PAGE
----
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As classes resume, expert urges families to cultivate healthy habits

School started up this week again for thousands of Oregon children and teenagers, so we decided to chat about student health with Steve Moore, a Multnomah Education Service District nurse supervisor, for schools in the Corbett, Gresham-Barlow, Reynolds and Centennial school districts as well as others.

Here’s what he had to say:

What should every student have to ensure his or her health?

“We recommend that students have a regular health provider and regular checkups. Families that need assistance with enrolling for health insurance or finding a provider are encouraged to contact their school nurse. The nurse can determine needs and refer an enrollment specialist at the MESD for help getting insurance or work with the family to establish a ‘medical home.’”

What foods enhance learning and what foods detract from it?

“A healthy diet is the key to being ready to learn. Avoid junk food and make healthy choices.”

On that note, Moore referred to the federal government’s guidelines, which recommend a diet rich in fruits and vegetables, whole grains and fat-free and low-fat dairy products for persons aged 2 years and older.

What about sleep?

“The Centers for Disease Control & Prevention and the National Sleep Foundation encourage families and students to follow these guidelines:

Get the recommended amount of sleep, which for school aged children is at least 10 hours.

Go to bed at the same time each night and rise at the same time each morning.

Make sure your bedroom is a quiet, dark, and relaxing environment, which is neither too hot or too cold.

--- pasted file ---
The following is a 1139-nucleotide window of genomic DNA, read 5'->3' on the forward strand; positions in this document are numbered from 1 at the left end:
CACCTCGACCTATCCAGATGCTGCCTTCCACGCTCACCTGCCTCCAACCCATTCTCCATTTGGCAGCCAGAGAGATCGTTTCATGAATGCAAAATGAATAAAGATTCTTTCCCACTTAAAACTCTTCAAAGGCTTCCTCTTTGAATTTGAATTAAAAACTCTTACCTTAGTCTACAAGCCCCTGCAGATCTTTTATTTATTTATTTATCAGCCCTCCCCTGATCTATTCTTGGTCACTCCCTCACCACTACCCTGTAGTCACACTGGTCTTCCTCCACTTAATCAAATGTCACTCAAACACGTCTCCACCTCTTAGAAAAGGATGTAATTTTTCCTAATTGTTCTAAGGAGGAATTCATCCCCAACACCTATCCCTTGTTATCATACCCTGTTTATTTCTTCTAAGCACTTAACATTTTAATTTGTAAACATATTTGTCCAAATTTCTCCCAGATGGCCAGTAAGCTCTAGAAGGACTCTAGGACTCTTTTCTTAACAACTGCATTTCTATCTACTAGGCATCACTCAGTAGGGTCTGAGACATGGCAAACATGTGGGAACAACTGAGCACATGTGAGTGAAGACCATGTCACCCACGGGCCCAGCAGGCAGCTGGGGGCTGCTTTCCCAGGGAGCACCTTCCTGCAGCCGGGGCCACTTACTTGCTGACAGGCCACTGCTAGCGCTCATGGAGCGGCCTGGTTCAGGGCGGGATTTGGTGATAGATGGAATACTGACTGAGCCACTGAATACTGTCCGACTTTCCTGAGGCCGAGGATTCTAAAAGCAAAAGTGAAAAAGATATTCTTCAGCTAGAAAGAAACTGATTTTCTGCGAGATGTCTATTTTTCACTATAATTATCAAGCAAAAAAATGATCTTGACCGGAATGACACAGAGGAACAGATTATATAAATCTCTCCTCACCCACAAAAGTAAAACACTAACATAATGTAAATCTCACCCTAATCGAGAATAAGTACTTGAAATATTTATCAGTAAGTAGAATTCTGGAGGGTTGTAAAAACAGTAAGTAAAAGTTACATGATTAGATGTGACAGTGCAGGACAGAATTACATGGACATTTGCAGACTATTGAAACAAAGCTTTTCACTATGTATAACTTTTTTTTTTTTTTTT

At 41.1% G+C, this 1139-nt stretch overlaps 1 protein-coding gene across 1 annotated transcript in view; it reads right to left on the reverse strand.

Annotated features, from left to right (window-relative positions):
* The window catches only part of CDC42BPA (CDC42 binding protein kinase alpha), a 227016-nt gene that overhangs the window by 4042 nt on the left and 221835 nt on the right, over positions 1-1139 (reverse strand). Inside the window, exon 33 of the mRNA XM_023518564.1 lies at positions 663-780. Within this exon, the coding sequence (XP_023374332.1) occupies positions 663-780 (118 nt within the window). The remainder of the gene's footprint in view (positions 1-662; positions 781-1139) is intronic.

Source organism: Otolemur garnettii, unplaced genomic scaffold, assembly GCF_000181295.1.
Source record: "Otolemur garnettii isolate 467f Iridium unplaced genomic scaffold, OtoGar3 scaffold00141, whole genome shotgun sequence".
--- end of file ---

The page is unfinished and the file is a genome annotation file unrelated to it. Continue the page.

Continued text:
Make sure your bed is comfortable and use it only for sleeping and not for other activities, such as reading, watching TV or listening to music. Remove all TVs, computers and other gadgets from the bedroom.

Avoid large meals before bedtime.”

How should students stay physically active?

“Activity is definitely a part of being healthy and ready to learn. Outside of school, families and kids can promote healthy activities by taking walks together, joining community or school clubs to develop social skills and physical activity, and limiting the time they spend in front of computer and TV screens. Parents are also encouraged to contact their school or district for more information about activity during school hours.”

What health habits should students cultivate?

“When a student is rested, eating healthy foods, getting regular physical activity indoors and out-of-doors, engaging in social activities and attending school, they typically attain a higher level of success.”

Are students having a harder time being healthy in the digital era?

“The digital area creates an opportunity for kids to learn about healthy foods and activities from smartphones, tablets, Wiis, TV and even video games. The CDC recommends that students limit recreational time in front of TV, computer, smartphone, tablets and video game screens to two hours per day. Technology should be considered a tool to advance learning and health and not a substitute for an active lifestyle and social engagement.

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